Trauma management and care for victims of fatal injuries dominate discussions at the African Union.

Addis Ababa, Ethiopia, 16 September 2018; Statistics from the World Health
Organization indicates that almost 90 percent of deaths globally, are due to fatal injuries and occur in low and middle-income countries. 30 percent of these deaths are linked to road accidents, making them among the top 10 causes of death in low- and middle-income countries. Trauma, in particular, remains a neglected cause of death and disability in these countries, leaving close to 5 million people die each year; more than all deaths due to HIV/AIDS, malaria and tuberculosis combined, yet, continues to receive the least attention in terms of awareness and resource allocation. Africa shares a significant proportion of the burden of death and disability from the fatal injuries, therefore calling for more concerted action towards a holistic approach to address this predicament.

It is on that background that the African Union Commission hosted the Coalition for Dialogue on Africa (CoDA) and the AO Alliance Foundation for a policy dialogue on the “Challenges of Trauma and Care of the Injured in Africa”. Chaired by H.E. Olusegun Obasanjo, former President of the Federal Republic of Nigeria and the Chair of CoDA, the dialogue focused on the neglected causes and the burden of death and disability from injuries in Low- and Middle-Income Countries, the need to increase advocacy to raise awareness on trauma care in these countries and the establishment of an agenda for action. This agenda action would essentially identify the various responsibilities of the different actors and would seek means of consolidating data, financial and human resource allocation, to deal with trauma care.

In his opening remarks, H.E. Obasanjo observed that the dialogue was timely and critical and an important platform for all to exchange ideas, experiences, and perspectives on reducing the causes of these deaths. “Our people are the most important asset we have, therefore, it is only common sense that we should always work to protect that which is most important to us” he stated. He called for concerted action by all stakeholders; African leaders, policymakers, experts, caregivers, and the citizenry; to endeavour to enhance awareness and consolidate action to address the staggering magnitude of the fatal injuries from a bottom-top approach that includes prevention but also offering the necessary trauma care to victims and their immediate support system. He added, “it is only when all of us here and by extension other key stakeholders become a part of this important discussion to curb the burden of trauma in Africa that we will begin to see positive changes on the matter”.

Among the reasons why trauma remains devastating in many low and middle-income countries, are the inadequate systems of a hospital and community-based emergency care in place in these countries. In addition to this, other challenges such as constrained resources and lack of trained health care workforces contribute to the problem. The Deputy Chairperson of the African Union Commission Amb. Kwesi Quartey, in this regard, underscored the need for the acquisition of Knowledge and its dissemination regarding patterns of injuries noting that such knowledge would assist in determining how such care can be improved and would have a significant impact on disability as well as mortality rates. He concluded by saying that “sufficient research is needed to inform our policymakers, improve our clinical practice, and contribute to our advances in knowledge. A consistent theme which has hampered progress on this issue is the lack of data available. There is a lack of data on road traffic injuries as well as trauma cases and without such data, public officials cannot be expected to recognize trauma and injuries as serious public health problems.”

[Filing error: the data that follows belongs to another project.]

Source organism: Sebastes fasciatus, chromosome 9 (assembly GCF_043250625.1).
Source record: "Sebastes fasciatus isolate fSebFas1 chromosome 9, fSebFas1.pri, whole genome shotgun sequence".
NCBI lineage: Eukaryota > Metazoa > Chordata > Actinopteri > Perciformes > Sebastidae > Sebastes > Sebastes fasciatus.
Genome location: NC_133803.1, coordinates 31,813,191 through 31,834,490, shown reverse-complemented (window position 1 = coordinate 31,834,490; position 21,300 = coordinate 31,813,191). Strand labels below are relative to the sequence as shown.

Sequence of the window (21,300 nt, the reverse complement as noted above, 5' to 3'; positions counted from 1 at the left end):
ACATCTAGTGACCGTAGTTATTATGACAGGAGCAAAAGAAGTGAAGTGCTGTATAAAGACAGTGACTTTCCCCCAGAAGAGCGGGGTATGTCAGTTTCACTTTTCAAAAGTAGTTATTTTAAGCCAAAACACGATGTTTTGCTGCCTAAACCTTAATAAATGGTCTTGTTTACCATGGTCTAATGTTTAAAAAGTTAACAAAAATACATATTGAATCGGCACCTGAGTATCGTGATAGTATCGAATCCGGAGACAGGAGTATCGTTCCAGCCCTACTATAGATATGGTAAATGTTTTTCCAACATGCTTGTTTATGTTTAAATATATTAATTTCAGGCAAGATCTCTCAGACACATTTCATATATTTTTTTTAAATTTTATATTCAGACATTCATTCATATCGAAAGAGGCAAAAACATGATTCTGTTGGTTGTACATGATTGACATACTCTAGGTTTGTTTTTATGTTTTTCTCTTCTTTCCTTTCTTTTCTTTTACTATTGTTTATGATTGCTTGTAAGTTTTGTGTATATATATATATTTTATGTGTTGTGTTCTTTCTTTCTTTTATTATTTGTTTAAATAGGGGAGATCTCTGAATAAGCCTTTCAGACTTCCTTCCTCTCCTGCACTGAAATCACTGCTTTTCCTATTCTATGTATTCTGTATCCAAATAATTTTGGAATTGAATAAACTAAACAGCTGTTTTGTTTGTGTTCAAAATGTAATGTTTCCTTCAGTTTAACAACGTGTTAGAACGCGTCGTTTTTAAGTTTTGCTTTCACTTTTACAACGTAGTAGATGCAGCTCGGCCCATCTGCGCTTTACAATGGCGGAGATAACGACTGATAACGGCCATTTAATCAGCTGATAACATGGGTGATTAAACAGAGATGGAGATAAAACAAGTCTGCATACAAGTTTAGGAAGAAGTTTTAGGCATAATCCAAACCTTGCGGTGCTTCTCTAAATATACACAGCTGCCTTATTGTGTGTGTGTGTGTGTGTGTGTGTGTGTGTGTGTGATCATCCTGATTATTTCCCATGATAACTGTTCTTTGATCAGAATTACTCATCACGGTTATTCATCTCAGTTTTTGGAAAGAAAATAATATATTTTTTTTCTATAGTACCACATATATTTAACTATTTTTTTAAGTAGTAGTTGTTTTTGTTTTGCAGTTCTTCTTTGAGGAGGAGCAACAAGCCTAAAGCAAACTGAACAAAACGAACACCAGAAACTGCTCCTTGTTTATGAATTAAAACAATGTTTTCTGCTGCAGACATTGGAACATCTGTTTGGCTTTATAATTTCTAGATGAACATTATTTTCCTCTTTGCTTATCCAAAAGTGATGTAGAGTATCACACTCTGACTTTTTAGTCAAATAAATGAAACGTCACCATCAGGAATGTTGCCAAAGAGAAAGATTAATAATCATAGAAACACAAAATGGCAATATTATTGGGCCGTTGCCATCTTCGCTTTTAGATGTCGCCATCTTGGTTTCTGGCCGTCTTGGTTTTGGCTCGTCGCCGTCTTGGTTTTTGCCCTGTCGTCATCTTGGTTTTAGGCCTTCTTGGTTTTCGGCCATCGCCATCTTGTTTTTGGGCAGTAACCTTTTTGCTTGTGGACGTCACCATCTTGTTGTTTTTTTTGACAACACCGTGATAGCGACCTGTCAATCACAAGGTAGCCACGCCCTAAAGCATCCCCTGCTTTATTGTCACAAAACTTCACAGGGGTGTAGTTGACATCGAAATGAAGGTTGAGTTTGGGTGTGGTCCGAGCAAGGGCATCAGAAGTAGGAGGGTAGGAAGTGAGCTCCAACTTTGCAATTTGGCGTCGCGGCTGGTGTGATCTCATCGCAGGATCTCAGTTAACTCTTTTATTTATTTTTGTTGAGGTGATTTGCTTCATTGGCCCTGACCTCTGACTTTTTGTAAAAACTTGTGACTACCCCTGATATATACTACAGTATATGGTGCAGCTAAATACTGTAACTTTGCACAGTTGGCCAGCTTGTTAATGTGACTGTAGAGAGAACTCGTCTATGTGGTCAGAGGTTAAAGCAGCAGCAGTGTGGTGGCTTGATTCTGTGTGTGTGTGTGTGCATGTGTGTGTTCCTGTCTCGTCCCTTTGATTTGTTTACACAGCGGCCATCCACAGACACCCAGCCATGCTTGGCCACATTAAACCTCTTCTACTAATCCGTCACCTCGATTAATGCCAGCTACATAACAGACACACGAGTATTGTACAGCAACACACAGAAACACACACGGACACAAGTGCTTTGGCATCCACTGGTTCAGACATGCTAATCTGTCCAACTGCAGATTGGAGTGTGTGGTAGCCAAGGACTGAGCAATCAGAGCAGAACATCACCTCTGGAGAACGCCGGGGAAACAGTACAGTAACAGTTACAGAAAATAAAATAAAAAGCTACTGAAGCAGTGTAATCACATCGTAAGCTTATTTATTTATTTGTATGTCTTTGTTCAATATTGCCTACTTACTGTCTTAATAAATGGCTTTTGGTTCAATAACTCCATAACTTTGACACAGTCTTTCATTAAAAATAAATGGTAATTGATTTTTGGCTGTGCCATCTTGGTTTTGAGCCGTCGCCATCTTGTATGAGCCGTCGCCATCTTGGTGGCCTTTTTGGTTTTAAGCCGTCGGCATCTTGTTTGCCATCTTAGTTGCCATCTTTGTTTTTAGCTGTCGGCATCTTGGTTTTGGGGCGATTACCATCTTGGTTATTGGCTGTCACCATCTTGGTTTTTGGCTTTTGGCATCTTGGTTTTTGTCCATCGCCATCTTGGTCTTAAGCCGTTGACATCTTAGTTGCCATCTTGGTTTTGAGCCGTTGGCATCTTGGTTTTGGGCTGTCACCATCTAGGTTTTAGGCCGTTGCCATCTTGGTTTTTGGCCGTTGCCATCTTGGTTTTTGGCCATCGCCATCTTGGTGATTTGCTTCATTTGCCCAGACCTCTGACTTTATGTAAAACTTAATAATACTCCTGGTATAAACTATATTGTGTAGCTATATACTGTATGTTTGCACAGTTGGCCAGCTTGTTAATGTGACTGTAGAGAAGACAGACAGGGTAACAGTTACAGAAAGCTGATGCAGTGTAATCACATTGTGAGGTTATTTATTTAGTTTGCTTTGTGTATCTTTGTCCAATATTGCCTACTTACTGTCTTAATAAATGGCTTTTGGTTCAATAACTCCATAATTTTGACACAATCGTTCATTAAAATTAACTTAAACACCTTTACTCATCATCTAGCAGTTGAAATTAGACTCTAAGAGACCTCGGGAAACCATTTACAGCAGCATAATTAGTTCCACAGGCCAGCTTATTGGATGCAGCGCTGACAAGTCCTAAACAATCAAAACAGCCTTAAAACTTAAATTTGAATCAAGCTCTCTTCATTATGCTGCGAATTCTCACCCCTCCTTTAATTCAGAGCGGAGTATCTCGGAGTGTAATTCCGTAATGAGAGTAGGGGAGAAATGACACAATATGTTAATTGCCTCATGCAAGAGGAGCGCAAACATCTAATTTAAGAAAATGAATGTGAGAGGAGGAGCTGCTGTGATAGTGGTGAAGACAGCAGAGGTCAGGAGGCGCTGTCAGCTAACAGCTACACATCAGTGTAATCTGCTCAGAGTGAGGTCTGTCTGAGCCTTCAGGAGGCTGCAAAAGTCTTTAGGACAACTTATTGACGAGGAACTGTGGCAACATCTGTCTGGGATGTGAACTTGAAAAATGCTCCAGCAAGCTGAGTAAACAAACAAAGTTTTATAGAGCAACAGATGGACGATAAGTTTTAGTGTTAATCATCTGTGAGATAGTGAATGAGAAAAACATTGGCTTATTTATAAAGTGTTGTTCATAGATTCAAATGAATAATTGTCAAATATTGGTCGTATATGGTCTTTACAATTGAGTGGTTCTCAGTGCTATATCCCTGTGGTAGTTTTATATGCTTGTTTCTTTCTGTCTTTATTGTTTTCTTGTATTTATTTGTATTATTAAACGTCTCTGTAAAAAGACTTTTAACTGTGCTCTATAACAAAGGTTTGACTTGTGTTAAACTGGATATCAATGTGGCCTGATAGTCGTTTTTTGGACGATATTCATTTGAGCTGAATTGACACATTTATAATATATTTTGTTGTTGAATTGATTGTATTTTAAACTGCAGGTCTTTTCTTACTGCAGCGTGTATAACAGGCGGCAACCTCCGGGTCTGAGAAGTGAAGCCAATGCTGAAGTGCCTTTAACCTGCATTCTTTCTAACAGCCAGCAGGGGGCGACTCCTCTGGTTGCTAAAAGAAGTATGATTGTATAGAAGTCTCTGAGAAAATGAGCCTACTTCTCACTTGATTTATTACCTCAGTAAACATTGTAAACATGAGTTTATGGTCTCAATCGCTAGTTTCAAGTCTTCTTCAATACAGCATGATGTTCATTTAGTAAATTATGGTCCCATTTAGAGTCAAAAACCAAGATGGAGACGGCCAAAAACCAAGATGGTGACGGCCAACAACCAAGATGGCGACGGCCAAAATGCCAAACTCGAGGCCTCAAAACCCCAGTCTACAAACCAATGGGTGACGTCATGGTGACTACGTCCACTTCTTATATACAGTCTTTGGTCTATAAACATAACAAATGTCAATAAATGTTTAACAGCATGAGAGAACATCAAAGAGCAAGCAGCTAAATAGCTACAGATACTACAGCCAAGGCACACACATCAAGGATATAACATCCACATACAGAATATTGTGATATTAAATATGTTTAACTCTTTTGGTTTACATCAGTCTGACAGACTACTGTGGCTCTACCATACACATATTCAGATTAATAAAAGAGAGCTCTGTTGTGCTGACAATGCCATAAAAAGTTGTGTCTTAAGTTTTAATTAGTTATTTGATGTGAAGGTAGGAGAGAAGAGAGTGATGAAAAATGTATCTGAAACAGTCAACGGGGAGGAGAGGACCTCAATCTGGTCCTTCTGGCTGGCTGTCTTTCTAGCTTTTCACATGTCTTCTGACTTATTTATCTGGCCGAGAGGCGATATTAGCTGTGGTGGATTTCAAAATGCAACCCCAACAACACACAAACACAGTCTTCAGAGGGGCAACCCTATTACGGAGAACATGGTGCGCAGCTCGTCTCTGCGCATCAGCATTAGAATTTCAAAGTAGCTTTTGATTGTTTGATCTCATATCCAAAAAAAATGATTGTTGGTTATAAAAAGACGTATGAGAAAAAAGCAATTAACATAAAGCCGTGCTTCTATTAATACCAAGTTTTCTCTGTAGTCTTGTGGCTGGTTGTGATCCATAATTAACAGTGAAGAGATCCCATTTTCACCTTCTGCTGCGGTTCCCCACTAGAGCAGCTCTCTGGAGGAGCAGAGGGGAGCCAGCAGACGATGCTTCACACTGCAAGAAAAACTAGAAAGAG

Dr. Rolf Jeker, President of the AO Alliance Foundation while echoing similar sentiments underscored the lack of care for the injuries resulting to unnecessary deaths as a major cause of the negative impact on the incomes of African nations. He observed that while the challenge goes beyond road accidents, it was crucial for enhanced advocacy around prevention as the best way to address this issue as much as post-accident care is as important, however unfortunately highly neglected in Low and Middle-Income Countries. Concluding on a more hopeful standpoint, Dr. Jeker highlighted the cost-effective solutions for Low and Middle-Income Countries to tackle the problem given the adequate amount of political will from Africa’s leaders.

The high level policy brought together high level participants including H.E. John Mahama,former President of the Republic of Ghana, Ministers of Health from Gambia, Ghana and Nigeria, international partners such as the UNECA, World Health Organization, the Kingdoms of Norway and Denmark as well as Australia complemented by the presence of AU Commissioner for Social Affairs, Mrs. Amira El Fadil Mohammed Fadil. In their interventions, all discussants acknowledged that despite the discouraging situation, many African countries
have been acting on creating more awareness on the preventive and curative aspects to address the challenges of trauma and care of the injured following tragedies. Strengthened road safety institutions and improved emergency services are just some of the steps which have been taken.

For media enquiries Contact:
Doreen Apollos | Communication Advisor | Bureau of the Deputy Chairperson| Email: | Tel: +251 115182737

Directorate of Information and Communication | African Union Commission I E-mail: | Web Site: I Addis Ababa | Ethiopia

Oladipo E. Johnson |Technical Adviser to the Executive Director |Coalition for Dialogue on Africa (CoDA) | Email: |

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